Clear Spring Elementary students learn about election

Children treated to visits from 'candidates' and 'former presidents'

Children treated to visits from 'candidates' and 'former presidents'

October 24, 2008|By ERIN JULIUS

CLEAR SPRING -- Uncle Sam quizzed Clear Spring Elementary School students Thursday afternoon during a rally held to educate the students before a miniature election at the school Friday morning.

But when Uncle Sam - also known as fourth-grade teacher Craig Koons - asked why some of the teachers couldn't yet run for president, one little boy got the answer very, very wrong.

"I think it's because most of them are girls," he said.

Of course, the correct answer was because some of the teachers are not yet 35, the age for presidential candidates mandated by the United States Constitution.

"President George Washington" with his fluffy white hair and "President Abraham Lincoln" in his tall black hat made celebrity appearances Thursday.


"Washington," also known as enrichment teacher W.T. Fleming, went through the crowd shaking hands. As he made his way to the center of the school's gymnasium, students were crowded around the "former president," with their arms outstretched.

"Lincoln," or fifth-grade teacher Corey Alkire, was more reserved. He walked through the crowd telling students they should stay seated and have "proper behavior when the former President is present."

The students didn't just know their history, some seemed to understand a bit about current events, too. They understand that voters are concerned about money this year.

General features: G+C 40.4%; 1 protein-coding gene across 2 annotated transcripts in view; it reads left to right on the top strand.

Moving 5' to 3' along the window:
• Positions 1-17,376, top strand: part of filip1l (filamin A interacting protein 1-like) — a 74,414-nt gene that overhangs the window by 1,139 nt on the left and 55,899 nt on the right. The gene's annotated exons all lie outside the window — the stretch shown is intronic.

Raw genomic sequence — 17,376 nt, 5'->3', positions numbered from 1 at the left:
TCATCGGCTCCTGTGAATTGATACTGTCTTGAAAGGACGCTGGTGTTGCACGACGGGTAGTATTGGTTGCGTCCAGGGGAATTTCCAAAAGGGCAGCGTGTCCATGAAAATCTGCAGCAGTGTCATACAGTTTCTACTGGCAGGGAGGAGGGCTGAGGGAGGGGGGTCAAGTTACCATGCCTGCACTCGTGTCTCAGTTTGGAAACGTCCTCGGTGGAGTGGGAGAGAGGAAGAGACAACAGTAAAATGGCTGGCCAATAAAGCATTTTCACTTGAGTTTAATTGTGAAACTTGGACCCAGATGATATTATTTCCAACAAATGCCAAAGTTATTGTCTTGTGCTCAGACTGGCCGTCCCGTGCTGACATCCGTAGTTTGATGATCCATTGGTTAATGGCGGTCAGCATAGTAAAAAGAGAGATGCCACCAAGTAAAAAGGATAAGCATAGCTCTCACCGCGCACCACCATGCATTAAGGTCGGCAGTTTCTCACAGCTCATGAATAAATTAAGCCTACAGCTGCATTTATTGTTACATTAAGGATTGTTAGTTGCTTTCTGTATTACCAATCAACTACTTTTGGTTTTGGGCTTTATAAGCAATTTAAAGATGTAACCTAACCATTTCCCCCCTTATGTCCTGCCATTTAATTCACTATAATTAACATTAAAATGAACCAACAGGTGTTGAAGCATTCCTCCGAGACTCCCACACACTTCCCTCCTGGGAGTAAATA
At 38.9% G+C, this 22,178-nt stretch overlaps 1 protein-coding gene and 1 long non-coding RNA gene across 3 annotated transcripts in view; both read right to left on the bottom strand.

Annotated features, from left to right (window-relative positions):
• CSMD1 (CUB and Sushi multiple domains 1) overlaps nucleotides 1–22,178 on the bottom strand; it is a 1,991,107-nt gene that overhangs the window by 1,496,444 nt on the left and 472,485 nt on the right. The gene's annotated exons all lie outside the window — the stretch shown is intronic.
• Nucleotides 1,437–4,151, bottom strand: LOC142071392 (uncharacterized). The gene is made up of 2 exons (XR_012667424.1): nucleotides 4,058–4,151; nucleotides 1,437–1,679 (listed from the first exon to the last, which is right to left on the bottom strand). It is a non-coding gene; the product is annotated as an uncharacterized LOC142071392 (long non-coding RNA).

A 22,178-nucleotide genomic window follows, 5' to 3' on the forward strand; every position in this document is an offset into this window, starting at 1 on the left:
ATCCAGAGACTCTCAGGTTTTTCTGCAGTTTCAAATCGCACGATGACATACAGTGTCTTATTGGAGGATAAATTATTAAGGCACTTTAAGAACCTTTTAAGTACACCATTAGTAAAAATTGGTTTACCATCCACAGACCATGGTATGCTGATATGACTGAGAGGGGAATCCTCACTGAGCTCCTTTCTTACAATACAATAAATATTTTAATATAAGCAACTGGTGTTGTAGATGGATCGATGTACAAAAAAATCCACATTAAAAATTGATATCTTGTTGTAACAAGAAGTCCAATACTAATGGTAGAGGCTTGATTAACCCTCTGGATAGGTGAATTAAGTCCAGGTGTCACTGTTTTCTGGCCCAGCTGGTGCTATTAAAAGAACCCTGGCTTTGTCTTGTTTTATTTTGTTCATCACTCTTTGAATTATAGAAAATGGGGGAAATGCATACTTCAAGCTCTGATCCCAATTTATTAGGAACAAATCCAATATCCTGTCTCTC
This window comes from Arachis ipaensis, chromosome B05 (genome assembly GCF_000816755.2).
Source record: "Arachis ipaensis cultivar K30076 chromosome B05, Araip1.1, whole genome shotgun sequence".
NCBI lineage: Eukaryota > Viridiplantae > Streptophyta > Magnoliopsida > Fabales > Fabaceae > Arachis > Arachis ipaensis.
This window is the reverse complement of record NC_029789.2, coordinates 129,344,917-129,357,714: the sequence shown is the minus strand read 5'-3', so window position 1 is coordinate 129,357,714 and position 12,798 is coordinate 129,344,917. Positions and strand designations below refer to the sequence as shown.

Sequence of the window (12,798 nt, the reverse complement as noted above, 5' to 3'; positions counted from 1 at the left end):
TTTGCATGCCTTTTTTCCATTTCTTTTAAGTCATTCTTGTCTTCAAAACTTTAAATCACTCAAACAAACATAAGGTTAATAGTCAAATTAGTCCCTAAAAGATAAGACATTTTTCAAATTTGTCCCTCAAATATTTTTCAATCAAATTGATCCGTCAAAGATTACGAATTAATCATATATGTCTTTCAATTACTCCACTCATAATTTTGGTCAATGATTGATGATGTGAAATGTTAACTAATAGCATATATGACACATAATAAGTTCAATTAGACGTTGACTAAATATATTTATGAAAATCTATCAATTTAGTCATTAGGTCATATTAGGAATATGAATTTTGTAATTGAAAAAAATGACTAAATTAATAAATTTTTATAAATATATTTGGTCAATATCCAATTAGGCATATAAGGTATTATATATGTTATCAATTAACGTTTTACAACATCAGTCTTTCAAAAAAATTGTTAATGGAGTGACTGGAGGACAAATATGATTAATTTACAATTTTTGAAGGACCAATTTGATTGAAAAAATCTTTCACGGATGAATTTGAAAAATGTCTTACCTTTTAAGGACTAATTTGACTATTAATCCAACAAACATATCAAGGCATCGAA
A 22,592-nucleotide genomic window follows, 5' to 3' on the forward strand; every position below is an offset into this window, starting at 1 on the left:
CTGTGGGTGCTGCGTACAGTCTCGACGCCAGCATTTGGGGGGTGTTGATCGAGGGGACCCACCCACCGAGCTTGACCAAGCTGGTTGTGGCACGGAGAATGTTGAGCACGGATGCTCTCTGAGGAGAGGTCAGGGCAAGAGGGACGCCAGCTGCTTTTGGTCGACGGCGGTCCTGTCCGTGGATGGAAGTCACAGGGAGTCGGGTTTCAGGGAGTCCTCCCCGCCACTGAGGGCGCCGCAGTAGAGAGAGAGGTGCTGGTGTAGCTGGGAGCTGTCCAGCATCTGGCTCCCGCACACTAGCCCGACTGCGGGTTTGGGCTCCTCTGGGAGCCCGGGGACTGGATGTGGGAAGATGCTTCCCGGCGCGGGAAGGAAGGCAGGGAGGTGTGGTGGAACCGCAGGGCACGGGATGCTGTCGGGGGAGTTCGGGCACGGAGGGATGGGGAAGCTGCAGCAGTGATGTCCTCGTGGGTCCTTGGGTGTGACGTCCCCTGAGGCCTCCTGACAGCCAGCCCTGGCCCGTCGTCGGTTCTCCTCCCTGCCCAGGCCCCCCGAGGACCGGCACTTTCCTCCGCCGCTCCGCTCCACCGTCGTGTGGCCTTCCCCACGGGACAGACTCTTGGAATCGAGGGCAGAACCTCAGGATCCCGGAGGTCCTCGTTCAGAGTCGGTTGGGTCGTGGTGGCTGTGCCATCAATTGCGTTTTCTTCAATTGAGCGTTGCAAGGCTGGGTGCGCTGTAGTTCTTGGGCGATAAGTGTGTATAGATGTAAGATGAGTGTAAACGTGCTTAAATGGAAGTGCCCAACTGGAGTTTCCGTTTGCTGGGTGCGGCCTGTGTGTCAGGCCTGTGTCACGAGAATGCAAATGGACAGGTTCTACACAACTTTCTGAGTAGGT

Doug Sease, 9, held a pro-Obama sign during the rally. Doug heard that Barack Obama wants to "cut down taxes," he said. Doug likes that because "our parents wouldn't be getting down to the bone in money," he said.

Sease's friend, Tyler Poffenberger, is voting for the competition.

"My parents wanted to vote for (John) McCain," Tyler said.

"I don't want them to be sad because I voted for someone they don't want me to," he said.

When asked about which issues McCain thinks are important, Tyler said, "it's because he wants to help people with their money."

Music teacher Chris Mellott organized the rally, and helped the students prepare the patriotic songs presented Thursday.

The school is holding its miniature election this year because the campaigns are "such a big deal in the world right now," she said.

"Even our kindergartners know who's running," she said.

Older students are watching the news and talking about it, Mellott said.

If the students' reaction is any indication, Clear Spring is McCain territory.

The crowd was polite while "Barack Obama," aka fifth-grade teacher Doug McBurney, made his entrance and a brief speech, but the "candidate" got some thumbs down signs. Some students started chanting "vote McCain" after "Obama's" speech.

Third-grade teacher Andrew Ernst was warmly received as John McCain, making a brief speech in which he reminded the students he'd served the country as a senator and in the military.

"We want these guys to know to vote. That's the most important thing," Ernst said after the rally. "I just want the kids to know it's one of our American responsibilities."

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